As mentioned in my last post, my first day in Asheville, NC, with TBT started with uncrating and sorting 534 bikes that were returning from the ITU Grand Final in Lausanne, Switzerland. With the bikes uncrated and sorted, it was time to start loading the trucks.
TriBike Transport (TBT) uses a variety of vehicles to carry bikes. Which vehicle being used is largely determined by how many bikes are being transported to or from a particular region. The most common vehicles are 26-foot box trucks or pickup trucks with large trailers.
These trucks and trailers are generally outfitted with a shelf (built by us) splitting the upper and lower portions of the trailer into two bicycle sized portions. I have learned under extreme duress in the wee hours of one morning in 90+ degree Georgia heat, that one can fit up to 140 fully assembled triathlon bikes into a 26-foot box truck.
With 534 bikes to transport home, we had a large collection of these vehicles to load up that were destined for a vast array of bike shops all over the country.
While packing the trucks and trailers, we were reminded that most of the stops the drivers would be making would include not only dropping off the bikes returning from Switzerland but also picking up for the next round of races.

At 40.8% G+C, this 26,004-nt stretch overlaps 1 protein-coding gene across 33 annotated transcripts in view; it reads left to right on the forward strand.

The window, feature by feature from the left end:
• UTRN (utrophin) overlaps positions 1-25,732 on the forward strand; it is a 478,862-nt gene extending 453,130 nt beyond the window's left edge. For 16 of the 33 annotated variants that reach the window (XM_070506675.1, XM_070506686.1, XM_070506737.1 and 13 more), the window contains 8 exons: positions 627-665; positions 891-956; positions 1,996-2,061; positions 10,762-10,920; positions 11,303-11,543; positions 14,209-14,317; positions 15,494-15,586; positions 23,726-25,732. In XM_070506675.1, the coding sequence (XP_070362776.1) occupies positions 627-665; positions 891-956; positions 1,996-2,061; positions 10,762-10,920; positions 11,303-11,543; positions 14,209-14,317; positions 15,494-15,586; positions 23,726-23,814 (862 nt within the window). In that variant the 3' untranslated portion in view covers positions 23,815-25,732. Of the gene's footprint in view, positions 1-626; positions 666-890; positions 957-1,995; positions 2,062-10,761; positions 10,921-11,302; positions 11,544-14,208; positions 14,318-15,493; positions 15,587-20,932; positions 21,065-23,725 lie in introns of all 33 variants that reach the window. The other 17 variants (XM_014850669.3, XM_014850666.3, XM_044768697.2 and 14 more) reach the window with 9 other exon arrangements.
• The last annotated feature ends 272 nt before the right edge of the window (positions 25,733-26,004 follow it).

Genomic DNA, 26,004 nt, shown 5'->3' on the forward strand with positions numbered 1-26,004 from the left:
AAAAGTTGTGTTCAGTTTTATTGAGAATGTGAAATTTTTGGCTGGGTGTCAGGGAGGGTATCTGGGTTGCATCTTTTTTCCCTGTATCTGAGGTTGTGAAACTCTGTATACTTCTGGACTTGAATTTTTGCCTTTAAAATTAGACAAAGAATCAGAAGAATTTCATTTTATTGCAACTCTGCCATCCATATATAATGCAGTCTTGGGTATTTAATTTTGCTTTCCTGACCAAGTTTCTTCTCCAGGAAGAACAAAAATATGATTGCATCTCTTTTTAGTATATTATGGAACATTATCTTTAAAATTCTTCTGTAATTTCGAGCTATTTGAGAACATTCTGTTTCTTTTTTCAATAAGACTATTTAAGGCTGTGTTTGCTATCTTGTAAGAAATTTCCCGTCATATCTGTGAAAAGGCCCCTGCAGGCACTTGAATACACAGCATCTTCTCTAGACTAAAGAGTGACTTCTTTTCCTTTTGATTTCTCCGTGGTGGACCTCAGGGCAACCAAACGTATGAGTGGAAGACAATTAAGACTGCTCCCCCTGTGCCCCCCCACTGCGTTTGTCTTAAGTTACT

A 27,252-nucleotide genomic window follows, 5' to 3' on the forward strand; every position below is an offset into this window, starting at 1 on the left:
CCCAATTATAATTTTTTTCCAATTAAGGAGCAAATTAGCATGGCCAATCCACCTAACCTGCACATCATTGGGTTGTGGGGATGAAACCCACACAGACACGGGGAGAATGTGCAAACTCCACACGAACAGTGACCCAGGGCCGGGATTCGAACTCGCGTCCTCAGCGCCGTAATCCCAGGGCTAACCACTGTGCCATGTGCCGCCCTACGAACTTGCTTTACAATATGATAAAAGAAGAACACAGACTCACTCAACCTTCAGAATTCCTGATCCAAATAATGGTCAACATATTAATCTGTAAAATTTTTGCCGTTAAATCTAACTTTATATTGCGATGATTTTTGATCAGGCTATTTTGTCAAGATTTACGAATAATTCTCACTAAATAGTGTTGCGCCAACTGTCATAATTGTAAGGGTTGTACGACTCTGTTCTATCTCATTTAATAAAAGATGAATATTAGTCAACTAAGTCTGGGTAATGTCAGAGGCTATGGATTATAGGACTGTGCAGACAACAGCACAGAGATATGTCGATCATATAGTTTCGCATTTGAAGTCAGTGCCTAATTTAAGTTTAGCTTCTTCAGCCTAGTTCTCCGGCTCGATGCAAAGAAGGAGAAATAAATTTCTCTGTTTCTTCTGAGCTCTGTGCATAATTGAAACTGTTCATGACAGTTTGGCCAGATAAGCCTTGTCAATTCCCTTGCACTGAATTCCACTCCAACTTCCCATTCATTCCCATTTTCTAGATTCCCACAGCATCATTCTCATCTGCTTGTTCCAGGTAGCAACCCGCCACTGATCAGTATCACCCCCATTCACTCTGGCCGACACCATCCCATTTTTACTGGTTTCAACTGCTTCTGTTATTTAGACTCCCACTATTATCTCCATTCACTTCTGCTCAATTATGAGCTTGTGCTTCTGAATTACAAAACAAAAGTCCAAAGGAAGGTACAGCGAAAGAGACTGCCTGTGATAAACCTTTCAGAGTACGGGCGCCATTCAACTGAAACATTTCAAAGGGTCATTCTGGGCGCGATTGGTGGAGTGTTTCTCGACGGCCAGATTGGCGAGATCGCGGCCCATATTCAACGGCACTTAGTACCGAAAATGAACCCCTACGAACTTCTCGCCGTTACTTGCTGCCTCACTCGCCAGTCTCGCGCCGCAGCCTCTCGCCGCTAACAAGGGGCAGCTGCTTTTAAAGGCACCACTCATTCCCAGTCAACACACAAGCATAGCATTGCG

As we loaded, we had to re-blanket each bike, call out the name on the sticker to the boss man at the laptop checking them in, and pack them in tightly so they could make their way safely home.
We worked until close to 11:00 that night sweating, cursing, and getting covered in blanket dust. The chirping crickets provided the background music as we dodged swarms of bugs circling the work lights and loaded up all of the vehicles with the bikes. . It took a lot of work to get those bikes loaded up and ready to go home — a lot.
With the bikes packed and ready to go, it was time to grab some much-needed shuteye before getting behind the wheel. Day 2 would see me heading out on the roads of the Midwest with a plan of dropping off 65 bikes and picking up nearly 90 new ones.